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Chuk Bhul Dhyavi Ghyavi’, veteran actor, Marathi playwright and humourist Dilip Prabhavalkar’s humorous play, was staged as part of two short, one-act plays under the aegis of the Auckland Marathi Association earlier this month. The other play was local writer-director Omkar Upadhye’s ‘Imarat’.

Building on a strong script, Gaurav Sawant excelled in his roles as both director and lead actor, delivering an excellent performance alongside an equally brilliant Ambaree Rege. The story revolves around an aging couple, with the man (Sawant) deciding to confess his long gone foibles to lighten the burden of the guilt he has been carrying all through his married life.

The memories come alive on stage as the actors seamlessly alternate between their different stages in life wearing or taking off a headdress or a shawl to denote flashbacks/ present time while on stage even as the dialogues are delivered. The play is filled with witty dialogue and humorous situations, as well as moments of heartfelt emotion and poignant reflection.

Sawant delivered a superb performance in the lead role, bringing both depth and humour to his portrayal of a man grappling with the guilt and his much delayed mea culpa (in fact a series of them) to his wife of decades. His chemistry with co-star Rege was natural and their scenes together were a highlight of the performance. Rege’s portrayal of the wise, equanimous wife of many decades, who seemed mildly unsurprised by the revelations couldn’t have been better, as was her flawless delivery of the final denouement.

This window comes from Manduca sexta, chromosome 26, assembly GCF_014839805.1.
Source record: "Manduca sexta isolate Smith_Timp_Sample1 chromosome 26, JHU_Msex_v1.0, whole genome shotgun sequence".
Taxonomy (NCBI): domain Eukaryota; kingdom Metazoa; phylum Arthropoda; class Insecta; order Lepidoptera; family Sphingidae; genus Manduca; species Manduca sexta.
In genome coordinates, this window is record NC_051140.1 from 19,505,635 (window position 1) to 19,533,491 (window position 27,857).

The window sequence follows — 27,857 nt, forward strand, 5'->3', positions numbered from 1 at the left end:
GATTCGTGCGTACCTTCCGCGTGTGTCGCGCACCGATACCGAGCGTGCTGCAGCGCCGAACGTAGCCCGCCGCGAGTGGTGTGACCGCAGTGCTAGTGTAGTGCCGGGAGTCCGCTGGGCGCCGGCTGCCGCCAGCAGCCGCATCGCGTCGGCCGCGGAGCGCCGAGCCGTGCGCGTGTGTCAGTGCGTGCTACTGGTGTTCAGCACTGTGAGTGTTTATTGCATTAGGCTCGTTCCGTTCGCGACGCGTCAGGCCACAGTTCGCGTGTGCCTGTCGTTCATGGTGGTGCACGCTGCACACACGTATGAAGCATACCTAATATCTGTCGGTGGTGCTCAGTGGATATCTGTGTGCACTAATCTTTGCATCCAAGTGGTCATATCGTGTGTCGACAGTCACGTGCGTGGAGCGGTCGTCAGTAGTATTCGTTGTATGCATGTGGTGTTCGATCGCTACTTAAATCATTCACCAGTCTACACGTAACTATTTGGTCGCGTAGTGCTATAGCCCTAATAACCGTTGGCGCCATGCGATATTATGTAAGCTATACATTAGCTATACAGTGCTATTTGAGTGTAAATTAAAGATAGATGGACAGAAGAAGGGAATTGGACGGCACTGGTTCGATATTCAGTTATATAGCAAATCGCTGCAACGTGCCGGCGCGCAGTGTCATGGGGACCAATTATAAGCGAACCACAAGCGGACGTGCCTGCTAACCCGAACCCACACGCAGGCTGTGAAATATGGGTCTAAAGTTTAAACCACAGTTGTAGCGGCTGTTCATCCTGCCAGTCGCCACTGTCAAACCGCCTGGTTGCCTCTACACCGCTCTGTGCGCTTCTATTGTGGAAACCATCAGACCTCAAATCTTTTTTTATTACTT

The supporting cast was equally impressive, with each actor bringing a unique energy and personality to their roles. The humour was well-timed and had the audience laughing throughout, while the underlying themes of love, acceptance, and self-improvement added a deeper layer of meaning to the play.

Sawant’s skilful direction allowed the actors to shine and brought out the best in their performances. The play moved at a perfect pace, never dragging or losing momentum, which made for a thoroughly engaging and enjoyable experience.

The humorous moments were delivered with impeccable timing, with the audience erupting in laughter at just the right moments. The set design was basic yet purposeful the costumes apt and the lighting adequate, contributing to the overall ambience and visual appeal of the play.

Auckland based writer-director Omkar Upadhye’s ‘Imarat’, which was staged first, was a good effort but with a rather predictable plot. Manjiri Pathak’s lead role as the naïve young wife was memorable, and quite like Rege, one would like to see more of her on the stage.

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